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Skip the liquor store

Legislation would allow you to add booze to your restaurant delivery

Hey there, time traveller!
This article was published 3/12/2019 (216 days ago), so information in it may no longer be current.

New legislation introduced Tuesday means Manitoba restaurants will be able to add beer, wine, cider and coolers to their takeout and delivery menus in the near future, a move restaurant industry groups hope will satisfy their thirst for new revenue.

But don’t expect to pay liquor store rates for a bottle of wine with your entree — diners will still pay menu prices for alcohol picked up or delivered from restaurants, Crown Services Minister Jeff Wharton said Tuesday.

SUPPLIED</p><p>Manitoba Restaurant & Food Services Association executive director Shaun Jeffrey</p>

SUPPLIED

Manitoba Restaurant & Food Services Association executive director Shaun Jeffrey

Manitoba Restaurant & Food Services Association executive director Shaun Jeffrey acknowledged that alcohol deliveries are already available to Manitobans from liquor stores, but sees restaurant alcohol deliveries as a matter of convenience, just like food deliveries.

"It’s a convenience feature, you don’t have to go and search for the product," he said.

"As a restaurant being able to send this product to its customers, we’re able to pair the proper product to it. You’ll be able to buy the product one-off, compared to buying a case of beer at the store, and you’ll be able to have that product all on one ordering platform."

Liquor delivery currently allowed, but not from restaurants

The association has been lobbying for restaurant alcohol deliveries for about two and a half years, Jeffrey told the Free Press.

"Third-party delivery services like Skip the Dishes, Uber Eats or DoorDash can currently deliver alcohol from beer and wine stores, but weren’t able to deliver it from restaurants," he said.

"So we were just looking to (level) the playing field, so to speak, and make that available from restaurants."

Winnipeg restaurateur Scot McTaggart said he doesn’t necessarily expect to get "orders like crazy" for liquor deliveries from his Academy Road eatery Fusion Grill. Then again, he said, he never expected third-party food deliveries to become as popular as they have.

Winnipeg restaurateur Scot McTaggart said he doesn’t necessarily expect to get "orders like crazy" for liquor deliveries from his Academy Road eatery Fusion Grill. (John Woods / Winnipeg Free Press)

Winnipeg restaurateur Scot McTaggart said he doesn’t necessarily expect to get "orders like crazy" for liquor deliveries from his Academy Road eatery Fusion Grill. (John Woods / Winnipeg Free Press)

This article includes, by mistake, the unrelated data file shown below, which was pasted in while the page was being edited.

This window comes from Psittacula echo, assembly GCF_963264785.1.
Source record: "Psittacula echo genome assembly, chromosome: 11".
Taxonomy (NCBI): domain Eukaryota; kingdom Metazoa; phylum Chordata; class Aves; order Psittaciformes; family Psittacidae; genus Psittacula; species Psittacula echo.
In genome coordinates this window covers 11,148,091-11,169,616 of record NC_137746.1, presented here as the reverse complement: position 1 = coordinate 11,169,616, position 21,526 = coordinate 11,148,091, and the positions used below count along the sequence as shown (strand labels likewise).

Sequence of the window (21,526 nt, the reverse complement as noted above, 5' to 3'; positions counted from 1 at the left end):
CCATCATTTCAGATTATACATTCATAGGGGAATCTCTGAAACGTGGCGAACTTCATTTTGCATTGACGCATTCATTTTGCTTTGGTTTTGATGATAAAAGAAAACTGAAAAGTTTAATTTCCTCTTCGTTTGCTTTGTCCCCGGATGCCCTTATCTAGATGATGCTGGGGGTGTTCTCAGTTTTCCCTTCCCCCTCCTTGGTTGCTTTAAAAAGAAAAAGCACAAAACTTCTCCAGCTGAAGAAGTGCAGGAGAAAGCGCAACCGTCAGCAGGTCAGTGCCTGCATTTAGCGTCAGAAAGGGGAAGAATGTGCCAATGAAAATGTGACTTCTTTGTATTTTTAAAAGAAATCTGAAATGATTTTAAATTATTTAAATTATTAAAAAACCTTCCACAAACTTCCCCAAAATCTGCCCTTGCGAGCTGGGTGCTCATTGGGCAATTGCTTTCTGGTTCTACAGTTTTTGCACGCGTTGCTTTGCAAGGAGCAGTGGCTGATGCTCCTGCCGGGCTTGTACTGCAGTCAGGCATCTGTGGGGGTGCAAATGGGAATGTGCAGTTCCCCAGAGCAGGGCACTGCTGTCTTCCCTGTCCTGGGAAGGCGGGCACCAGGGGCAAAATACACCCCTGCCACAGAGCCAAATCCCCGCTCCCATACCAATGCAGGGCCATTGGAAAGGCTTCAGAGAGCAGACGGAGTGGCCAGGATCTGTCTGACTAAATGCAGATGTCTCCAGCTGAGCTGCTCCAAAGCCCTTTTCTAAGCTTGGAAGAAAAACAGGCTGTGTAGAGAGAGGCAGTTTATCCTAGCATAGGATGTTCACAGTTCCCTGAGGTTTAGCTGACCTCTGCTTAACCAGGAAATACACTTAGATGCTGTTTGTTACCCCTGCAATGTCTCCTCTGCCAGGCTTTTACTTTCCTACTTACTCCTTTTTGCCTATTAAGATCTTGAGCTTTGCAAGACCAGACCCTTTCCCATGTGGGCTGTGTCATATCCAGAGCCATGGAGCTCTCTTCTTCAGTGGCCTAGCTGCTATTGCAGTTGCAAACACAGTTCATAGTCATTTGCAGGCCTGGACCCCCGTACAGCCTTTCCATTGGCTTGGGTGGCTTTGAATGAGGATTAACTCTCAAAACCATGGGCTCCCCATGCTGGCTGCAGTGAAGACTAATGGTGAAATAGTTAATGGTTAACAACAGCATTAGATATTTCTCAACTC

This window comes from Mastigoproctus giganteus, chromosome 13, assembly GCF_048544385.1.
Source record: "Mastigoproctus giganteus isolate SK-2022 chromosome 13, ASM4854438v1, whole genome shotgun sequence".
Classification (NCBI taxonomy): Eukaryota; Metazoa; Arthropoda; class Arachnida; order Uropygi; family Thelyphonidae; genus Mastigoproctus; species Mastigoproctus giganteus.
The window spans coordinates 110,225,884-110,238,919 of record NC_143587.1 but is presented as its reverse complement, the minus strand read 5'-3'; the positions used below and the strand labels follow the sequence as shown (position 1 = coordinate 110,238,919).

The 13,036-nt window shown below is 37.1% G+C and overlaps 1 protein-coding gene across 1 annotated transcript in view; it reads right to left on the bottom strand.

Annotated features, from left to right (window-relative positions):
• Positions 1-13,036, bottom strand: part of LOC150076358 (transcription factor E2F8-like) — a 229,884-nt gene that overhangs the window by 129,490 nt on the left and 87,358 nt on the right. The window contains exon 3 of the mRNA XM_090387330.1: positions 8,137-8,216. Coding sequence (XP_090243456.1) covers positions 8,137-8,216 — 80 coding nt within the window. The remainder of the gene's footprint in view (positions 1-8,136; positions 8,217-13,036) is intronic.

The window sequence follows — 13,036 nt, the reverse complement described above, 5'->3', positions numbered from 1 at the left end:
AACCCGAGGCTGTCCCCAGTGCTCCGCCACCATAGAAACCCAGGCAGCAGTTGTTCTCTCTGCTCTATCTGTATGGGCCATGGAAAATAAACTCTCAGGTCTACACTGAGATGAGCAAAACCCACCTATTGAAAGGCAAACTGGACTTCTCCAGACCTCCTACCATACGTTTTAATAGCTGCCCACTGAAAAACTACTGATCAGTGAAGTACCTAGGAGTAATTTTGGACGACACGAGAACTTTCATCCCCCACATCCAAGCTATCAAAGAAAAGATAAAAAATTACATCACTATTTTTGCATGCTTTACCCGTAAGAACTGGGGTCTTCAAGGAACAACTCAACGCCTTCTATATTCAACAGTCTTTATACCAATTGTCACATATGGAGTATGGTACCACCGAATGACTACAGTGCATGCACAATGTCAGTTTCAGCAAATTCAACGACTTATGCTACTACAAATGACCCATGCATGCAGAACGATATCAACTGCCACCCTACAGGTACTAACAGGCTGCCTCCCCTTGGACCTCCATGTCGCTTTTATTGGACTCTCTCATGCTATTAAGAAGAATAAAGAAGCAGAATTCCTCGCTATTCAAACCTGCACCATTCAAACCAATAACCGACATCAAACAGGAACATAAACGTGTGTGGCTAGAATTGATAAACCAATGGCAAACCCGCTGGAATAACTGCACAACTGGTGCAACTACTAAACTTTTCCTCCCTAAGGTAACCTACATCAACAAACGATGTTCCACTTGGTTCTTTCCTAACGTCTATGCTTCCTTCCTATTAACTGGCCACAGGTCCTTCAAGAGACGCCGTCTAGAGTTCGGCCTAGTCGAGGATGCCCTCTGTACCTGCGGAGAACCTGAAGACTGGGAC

"But, you know, we’re a small, independent business, our margins are so small and narrow, any incremental increase in our sales, from whatever direction, and a new direction like this, is really going to help our business," he said.

McTaggart also sits on the board of industry group Restaurants Canada. He said the group recently calculated the average profit margin for a Canadian food service business at just 4.2 per cent.

"So anything that helps put us into the ‘plus’ column is great."

Restaurants Canada praised Manitoba’s new legislation in a Tuesday press release, saying its research "revealed a considerable thirst for selling alcohol through takeout or delivery."

McTaggart said the new legislation helps bring Manitoba restaurants up to speed with reality.

"If it’s a Tuesday night in February, and everyone’s hunkered down watching the Jets game, and they want to have a bottle of wine with their pizza or whatever it is, from me or from somebody else, why shouldn’t they be able to do that? It’s already being done," he said.

"Skip the Dishes is already delivering booze from the private wine stores, and Liquor Marts all deliver."

"Any incremental increase in our sales, from whatever direction, and a new direction like this, is really going to help our business." –Winnipeg restaurateur Scot McTaggart

McTaggart also said it might be time for Manitoba restaurants to renegotiate the fees they pay to delivery companies.

"The third-party delivery (services) out there, I mean, there’s going to have to be a deal made with them, because those pirates gouge a huge percentage for the service of delivering," he said.

Skip the Dishes declined to comment on the new legislation on Tuesday.

Drivers must be 18, ID checks mandatory

At the Manitoba legislature, Minister Wharton said any delivery drivers transporting liquor from restaurants will have to be at least 18 years old and pass a safe serving course. Identification checks will be mandatory, according to a provincial press release.

Wharton also told reporters that the new law could be a tool in the fight against drunk driving.

"(Certainly) it gives consumers more options to stay at home and entertain from home instead of having to go out to a restaurant," he said.

"Of course, designated drivers are always the best way to go, but I think the bottom line is I think it’s a responsible approach as well."

Bill 15 will also amend the Manitoba Liquor and Lotteries Corporation Act to widen the categories of alcohol that can be distributed by private liquor distributors.

"This will allow third parties to dispense a wider variety of product to licensed vendors including private wine stores and hotel beer vendors by agreement with Manitoba Liquor and Lotteries," said the province’s press release.

With files from Jessica Botelho-Urbanski

solomon.israel@freepress.mb.ca

@sol_israel

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